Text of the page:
Colleges that offer the best financial and merit aid

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January 9, 2020

The college application strategy of each student is going to be unique. Some students want a big state school. Others want a school known for science and research. Others might want to stay close to home. Still others might be itching to get far away.

When considering prospective colleges, students are probably thinking about game days, dorms, and dining hall food, but we know parents think about the bottom line. So, we’ve put together a list of schools that are known for being most generous in terms of merit and financial aid.

Colleges that offer the best merit aid 

Merit aid mainly refers to scholarships doled out on the basis of academic success but can also be awarded based on a student’s leadership roles, extracurricular activities, and school/community involvement.  You can expect larger merit aid packages if your grades and test scores are better than the typical student who enrolls. It’s more difficult to determine how your leadership and extracurriculars might give you a boost. As with any college applicant, you should apply to a wide range of schools— safeties, targets, and reach— knowing that some schools are more generous with aid than others!

The following schools are popular selective colleges that offer the most merit aid:

*Please note that by “most” we are referring to the percentage of the student body who receives merit aid. As such, these schools offer merit aid to the largest percentage of incoming students.

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  • Cooper Union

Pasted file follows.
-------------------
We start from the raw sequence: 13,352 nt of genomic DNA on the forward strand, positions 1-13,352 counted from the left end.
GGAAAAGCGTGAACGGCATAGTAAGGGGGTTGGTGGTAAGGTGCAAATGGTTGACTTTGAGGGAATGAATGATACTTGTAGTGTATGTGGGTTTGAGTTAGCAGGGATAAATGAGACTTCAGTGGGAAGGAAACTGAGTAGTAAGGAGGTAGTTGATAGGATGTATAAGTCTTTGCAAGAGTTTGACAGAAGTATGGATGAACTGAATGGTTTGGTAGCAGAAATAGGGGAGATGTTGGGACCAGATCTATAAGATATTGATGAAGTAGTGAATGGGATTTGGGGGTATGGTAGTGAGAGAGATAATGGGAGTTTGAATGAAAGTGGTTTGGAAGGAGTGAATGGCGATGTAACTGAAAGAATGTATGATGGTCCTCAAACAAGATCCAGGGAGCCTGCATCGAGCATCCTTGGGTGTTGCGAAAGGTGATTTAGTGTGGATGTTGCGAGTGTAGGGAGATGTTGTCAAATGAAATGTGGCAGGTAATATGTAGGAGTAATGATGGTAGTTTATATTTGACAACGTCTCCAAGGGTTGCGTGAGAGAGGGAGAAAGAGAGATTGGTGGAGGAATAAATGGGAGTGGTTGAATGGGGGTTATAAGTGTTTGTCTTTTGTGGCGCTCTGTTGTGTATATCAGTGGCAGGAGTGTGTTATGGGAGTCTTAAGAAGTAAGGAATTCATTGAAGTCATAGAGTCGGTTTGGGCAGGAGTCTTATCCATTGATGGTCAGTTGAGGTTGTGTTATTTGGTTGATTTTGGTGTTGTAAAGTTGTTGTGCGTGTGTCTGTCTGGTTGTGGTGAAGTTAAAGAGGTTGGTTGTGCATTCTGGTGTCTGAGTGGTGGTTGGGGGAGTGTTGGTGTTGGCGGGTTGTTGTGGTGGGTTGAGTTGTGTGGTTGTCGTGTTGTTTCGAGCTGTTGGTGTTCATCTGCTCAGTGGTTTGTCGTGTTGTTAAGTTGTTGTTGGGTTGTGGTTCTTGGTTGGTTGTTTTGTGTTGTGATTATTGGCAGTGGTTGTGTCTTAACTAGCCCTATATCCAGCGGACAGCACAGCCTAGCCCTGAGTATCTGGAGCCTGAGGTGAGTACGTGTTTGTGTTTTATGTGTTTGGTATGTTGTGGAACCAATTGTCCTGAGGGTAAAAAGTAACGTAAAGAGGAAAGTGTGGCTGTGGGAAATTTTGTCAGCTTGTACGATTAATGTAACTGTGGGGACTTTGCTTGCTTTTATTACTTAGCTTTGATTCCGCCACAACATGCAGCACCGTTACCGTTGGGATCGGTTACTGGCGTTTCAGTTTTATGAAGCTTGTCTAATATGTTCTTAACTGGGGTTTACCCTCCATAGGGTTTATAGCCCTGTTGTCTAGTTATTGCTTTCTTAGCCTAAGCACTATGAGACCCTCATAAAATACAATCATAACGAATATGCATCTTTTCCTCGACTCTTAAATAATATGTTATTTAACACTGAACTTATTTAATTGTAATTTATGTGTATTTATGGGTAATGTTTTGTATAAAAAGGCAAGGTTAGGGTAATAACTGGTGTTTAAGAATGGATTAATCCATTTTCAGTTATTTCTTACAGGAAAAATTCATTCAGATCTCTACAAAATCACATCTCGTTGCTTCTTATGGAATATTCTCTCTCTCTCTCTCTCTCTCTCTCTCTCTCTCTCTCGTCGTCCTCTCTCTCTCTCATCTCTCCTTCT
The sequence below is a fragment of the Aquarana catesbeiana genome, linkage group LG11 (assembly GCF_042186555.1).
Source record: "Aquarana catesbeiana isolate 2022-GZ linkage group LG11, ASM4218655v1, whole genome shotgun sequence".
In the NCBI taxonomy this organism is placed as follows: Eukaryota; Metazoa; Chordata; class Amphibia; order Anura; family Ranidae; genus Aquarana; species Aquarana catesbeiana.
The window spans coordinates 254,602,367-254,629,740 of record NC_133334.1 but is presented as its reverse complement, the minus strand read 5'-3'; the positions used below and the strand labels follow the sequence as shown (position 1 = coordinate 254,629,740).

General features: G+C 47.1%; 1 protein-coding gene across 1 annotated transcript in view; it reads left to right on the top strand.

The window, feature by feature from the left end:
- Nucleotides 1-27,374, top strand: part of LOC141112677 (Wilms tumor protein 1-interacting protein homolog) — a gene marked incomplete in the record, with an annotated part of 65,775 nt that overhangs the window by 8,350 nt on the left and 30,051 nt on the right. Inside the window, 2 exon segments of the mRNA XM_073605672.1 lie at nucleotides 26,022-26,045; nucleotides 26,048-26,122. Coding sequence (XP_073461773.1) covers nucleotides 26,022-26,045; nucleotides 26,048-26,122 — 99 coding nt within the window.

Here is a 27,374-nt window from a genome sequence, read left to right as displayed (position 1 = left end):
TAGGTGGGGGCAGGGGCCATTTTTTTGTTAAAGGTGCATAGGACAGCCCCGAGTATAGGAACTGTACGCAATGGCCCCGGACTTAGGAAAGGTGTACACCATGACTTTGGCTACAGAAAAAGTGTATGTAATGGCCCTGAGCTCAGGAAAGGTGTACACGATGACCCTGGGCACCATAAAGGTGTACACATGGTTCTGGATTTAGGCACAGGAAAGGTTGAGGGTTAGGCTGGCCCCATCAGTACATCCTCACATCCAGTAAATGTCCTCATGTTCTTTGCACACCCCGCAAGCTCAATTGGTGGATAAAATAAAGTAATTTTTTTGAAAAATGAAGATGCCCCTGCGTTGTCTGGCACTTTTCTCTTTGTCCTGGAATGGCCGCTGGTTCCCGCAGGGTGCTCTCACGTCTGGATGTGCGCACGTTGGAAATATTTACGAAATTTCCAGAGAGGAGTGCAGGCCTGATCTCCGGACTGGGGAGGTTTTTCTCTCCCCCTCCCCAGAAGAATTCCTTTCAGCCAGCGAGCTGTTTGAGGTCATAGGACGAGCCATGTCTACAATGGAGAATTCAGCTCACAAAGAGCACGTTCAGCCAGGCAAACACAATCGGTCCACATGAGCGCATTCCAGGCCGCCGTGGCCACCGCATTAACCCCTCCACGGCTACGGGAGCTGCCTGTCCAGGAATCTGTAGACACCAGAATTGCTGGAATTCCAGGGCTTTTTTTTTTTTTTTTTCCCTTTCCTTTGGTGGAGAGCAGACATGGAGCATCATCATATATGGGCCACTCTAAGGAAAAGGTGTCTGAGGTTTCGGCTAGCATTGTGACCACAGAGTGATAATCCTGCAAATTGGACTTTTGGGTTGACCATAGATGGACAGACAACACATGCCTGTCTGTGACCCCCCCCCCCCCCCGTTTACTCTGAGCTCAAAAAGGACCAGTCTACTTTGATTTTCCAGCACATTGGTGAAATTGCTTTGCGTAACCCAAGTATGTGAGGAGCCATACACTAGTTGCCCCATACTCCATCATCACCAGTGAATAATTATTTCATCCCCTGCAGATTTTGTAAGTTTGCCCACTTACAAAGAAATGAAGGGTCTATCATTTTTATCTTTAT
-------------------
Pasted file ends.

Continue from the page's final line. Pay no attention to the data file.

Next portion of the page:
• University of Vermont
  • Miami University Ohio
  • Fairfield University
  • Oberlin College
  • Denison University
  • Furman University
  • Rhodes College
  • Lawrence University
  • University of Colorado Boulder
  • Creighton University
  • Clark University
  • Sewanee University of the South
  • University of Denver
  • Southern Methodist University
  • Tulane University
  • Beloit College
  • Marquette University
  • Worcester Polytechnic Institute
  • Case Western Reserve University


While some colleges offer competitive merit aid, others are focused on making attendance a reality for prospective students by offering generous need-based aid. Some colleges vow to meet 100% of demonstrated need— and we’ve included them in the list below. 

Demonstrated need is calculated by taking the sticker price of tuition and subtracting FAFSA’s determination of expected family contribution (EFC). EFC is based on the income and assets of each family. The school then provides students with an aid package that makes up the difference between the cost of attendance and EFC. This financial aid package is likely a mixture of scholarships and grants, and the precise makeup of this package might change year to year.

The following schools meet 100% of demonstrated need:

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  • Yale University
  • Williams college
  • Amherst College
  • Harvard University
  • Vassar College
  • Duke University
  • University of Chicago
  • Colgate University
  • Princeton University
  • Haverford College
  • Barnard College
  • Dartmouth College
  • Stanford University
  • Brown University
  • Washington and Lee University
  • Smith College
  • Pomona College
  • University of Notre Dame
  • Trinity College
  • Wellesley College
  • Wake Forest University


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